De Sica's camera wanders about quite often, but always ends up resting on some indicia of Judaism, be it a Star of David on a necklace or a Hebraic carving in a portico of the garden. These reminders of the characters' Jewishness brings to mind time and again their vulnerability despite their wealth and Aryan looks.

In all, I wouldn't consider this "truly one of the great films of all time," as the cover quote from Joel Siegel would have it, but it's passable and beautifully shot.

Rating for Style: B+
Rating for Substance: B-

 

Image Transfer

 One
Aspect Ratio1.85:1 - Widescreen
Original Aspect Ratioyes
Anamorphicyes


Image Transfer Review: While the presentation here is widescreen anamorphic, transferred at a fairly decent bit rate, the source print is not very good during the first half. Speckles, both white and black, are abundant during the first few reels. By the time the story gets going, the picture settles down quite a bit until the end of the final reel, when another storm of damage hits. There are several instances of major visible frame damage which are briefly distracting. Grain is significant throughout, though this is probably an artifact of de Sica's Neorealist style. Colors are quite subdued, except for greens, but this is almost certainly intentional and does not lower the grade.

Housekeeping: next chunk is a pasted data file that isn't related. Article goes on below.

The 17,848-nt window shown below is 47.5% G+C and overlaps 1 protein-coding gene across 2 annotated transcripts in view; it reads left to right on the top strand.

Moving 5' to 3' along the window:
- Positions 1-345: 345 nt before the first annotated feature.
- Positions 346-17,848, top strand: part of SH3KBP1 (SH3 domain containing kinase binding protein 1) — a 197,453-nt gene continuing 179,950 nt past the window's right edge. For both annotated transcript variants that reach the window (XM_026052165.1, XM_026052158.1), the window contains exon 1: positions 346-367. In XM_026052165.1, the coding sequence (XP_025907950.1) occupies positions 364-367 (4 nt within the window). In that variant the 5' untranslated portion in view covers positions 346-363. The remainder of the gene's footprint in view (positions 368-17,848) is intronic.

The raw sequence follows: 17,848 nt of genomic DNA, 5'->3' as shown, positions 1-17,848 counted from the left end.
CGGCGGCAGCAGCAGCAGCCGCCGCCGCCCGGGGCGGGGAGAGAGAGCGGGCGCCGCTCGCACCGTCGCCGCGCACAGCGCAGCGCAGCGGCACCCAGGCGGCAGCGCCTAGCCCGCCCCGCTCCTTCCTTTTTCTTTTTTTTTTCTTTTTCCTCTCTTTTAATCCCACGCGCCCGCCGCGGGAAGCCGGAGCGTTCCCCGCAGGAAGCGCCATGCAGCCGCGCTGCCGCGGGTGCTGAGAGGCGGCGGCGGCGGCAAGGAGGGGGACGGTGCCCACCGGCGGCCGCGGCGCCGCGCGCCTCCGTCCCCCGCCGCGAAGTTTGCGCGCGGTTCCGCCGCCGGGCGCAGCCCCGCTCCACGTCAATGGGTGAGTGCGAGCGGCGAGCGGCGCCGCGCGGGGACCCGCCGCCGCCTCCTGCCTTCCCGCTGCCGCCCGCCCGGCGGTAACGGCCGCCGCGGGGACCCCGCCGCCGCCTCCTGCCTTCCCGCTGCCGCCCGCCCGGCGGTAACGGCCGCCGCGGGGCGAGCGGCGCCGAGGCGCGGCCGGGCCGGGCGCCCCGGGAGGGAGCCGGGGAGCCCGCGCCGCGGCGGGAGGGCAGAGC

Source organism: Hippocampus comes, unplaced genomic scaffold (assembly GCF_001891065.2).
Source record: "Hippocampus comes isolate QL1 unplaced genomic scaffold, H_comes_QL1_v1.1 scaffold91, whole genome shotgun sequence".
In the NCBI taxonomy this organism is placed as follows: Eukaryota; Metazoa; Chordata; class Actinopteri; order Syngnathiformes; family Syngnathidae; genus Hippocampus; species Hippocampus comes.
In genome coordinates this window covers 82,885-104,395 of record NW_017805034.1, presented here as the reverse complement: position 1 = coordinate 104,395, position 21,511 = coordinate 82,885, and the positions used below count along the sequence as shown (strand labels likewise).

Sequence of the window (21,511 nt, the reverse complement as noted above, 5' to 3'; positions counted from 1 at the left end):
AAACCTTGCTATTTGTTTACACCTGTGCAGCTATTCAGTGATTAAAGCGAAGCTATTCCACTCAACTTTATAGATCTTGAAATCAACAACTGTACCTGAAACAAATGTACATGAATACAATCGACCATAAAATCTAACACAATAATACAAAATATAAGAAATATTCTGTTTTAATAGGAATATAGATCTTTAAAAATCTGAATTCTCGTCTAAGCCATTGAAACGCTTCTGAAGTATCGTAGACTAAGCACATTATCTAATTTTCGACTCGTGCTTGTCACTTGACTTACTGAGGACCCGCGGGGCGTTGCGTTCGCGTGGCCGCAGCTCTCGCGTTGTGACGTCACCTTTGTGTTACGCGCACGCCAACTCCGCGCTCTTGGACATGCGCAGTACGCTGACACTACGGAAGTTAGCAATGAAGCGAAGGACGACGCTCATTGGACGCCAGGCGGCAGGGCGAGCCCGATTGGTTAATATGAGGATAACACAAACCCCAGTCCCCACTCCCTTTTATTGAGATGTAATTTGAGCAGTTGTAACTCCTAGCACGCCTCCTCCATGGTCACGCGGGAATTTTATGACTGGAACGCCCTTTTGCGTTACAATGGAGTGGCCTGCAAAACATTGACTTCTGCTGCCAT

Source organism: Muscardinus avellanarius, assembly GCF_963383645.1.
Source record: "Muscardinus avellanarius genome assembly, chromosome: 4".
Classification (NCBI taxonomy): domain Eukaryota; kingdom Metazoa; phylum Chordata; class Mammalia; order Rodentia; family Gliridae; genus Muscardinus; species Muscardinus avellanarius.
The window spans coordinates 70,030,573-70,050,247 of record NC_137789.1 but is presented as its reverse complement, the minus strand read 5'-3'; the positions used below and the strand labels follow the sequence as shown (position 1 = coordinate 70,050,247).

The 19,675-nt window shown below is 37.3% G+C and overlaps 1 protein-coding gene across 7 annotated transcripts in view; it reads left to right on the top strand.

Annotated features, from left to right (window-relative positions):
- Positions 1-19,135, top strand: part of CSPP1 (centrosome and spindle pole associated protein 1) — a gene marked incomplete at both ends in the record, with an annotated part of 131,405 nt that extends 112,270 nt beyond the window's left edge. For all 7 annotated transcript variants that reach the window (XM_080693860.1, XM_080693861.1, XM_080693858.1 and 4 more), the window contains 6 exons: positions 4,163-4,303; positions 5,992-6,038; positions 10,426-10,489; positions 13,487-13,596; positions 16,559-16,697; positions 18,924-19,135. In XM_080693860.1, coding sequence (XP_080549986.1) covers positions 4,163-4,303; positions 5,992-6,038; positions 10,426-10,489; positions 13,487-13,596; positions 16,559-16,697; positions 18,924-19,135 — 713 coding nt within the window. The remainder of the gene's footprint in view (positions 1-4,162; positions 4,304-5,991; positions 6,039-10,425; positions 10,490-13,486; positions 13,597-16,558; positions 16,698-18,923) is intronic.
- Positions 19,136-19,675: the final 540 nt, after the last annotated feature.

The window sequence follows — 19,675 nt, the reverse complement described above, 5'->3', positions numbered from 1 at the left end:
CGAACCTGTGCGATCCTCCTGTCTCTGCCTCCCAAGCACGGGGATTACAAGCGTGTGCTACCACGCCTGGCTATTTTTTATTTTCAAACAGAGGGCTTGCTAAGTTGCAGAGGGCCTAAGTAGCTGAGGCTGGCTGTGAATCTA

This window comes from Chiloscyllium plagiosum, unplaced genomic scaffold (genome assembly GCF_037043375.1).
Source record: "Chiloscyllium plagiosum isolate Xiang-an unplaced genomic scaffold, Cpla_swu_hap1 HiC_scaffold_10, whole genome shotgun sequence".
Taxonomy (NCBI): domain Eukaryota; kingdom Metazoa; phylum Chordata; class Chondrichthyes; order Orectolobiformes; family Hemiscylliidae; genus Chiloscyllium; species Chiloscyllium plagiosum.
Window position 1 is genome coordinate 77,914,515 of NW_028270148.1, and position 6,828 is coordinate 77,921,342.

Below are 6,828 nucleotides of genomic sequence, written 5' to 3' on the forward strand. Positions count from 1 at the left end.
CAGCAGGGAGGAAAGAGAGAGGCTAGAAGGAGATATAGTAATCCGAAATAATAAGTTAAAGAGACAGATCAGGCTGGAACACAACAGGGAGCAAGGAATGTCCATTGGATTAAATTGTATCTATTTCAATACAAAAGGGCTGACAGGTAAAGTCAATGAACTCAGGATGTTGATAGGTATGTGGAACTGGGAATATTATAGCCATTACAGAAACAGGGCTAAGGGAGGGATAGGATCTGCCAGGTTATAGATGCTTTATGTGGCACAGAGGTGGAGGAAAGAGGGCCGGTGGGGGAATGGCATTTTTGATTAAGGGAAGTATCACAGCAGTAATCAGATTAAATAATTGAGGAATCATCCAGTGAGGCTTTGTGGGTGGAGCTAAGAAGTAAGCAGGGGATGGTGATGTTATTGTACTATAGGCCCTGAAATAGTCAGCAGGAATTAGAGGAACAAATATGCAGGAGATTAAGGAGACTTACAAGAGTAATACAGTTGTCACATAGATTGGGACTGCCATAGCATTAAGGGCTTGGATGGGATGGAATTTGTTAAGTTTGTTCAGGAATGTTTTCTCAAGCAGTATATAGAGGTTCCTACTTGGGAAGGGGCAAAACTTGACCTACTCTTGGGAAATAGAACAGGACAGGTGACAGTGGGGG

Image Transfer Grade: C-

 

Audio Transfer

 LanguageRemote Access
DS 2.0Italianno


Audio Transfer Review: The original Italian mono is presented here in 2.0 Dolby Surround. Hiss is common, and there are occasional whirring and buzzing sounds that don't seem to belong to the film but are extraneous noise. Range is adequate, but unimpressive. Dialogue is quite forward, as is most of the music. Occasionally, background music will come from the surrounds, but this isn't a very active mix. Indeed, I thought it was mono until I listened closely to the surrounds.

Audio Transfer Grade: C-

 

Disc Extras

Static menu
Scene Access with 28 cues and remote access
Subtitles/Captions in English with remote access
Cast and Crew Filmographies
3 Other Trailer(s) featuring Shanghai Triad, Dancing at Lughnasa and End of the Affair (1999)
Packaging: Amaray
Picture Disc
1 Disc
1-Sided disc(s)
Layers: single

Extras Review: Despite a large box listing nine Special Features on the back, they boil down to a weak set of selected filmographies and trailers for three completely unrelated movies. Filmographies are included for de Sica, Sanda and Helmut Berger. No trailer for the featured film is included, which seems highly odd since it isn't all that old. Chaptering is excellent for a short movie. But that's it. Very disappointing treatment of what is allegedly a great film.

Extras Grade: D

 

Final Comments

A slow and often too-mysterious tale of the futility of trying to hide while the world is collapsing, this film suffers from a marginal print on the first few reels and a lack of extras.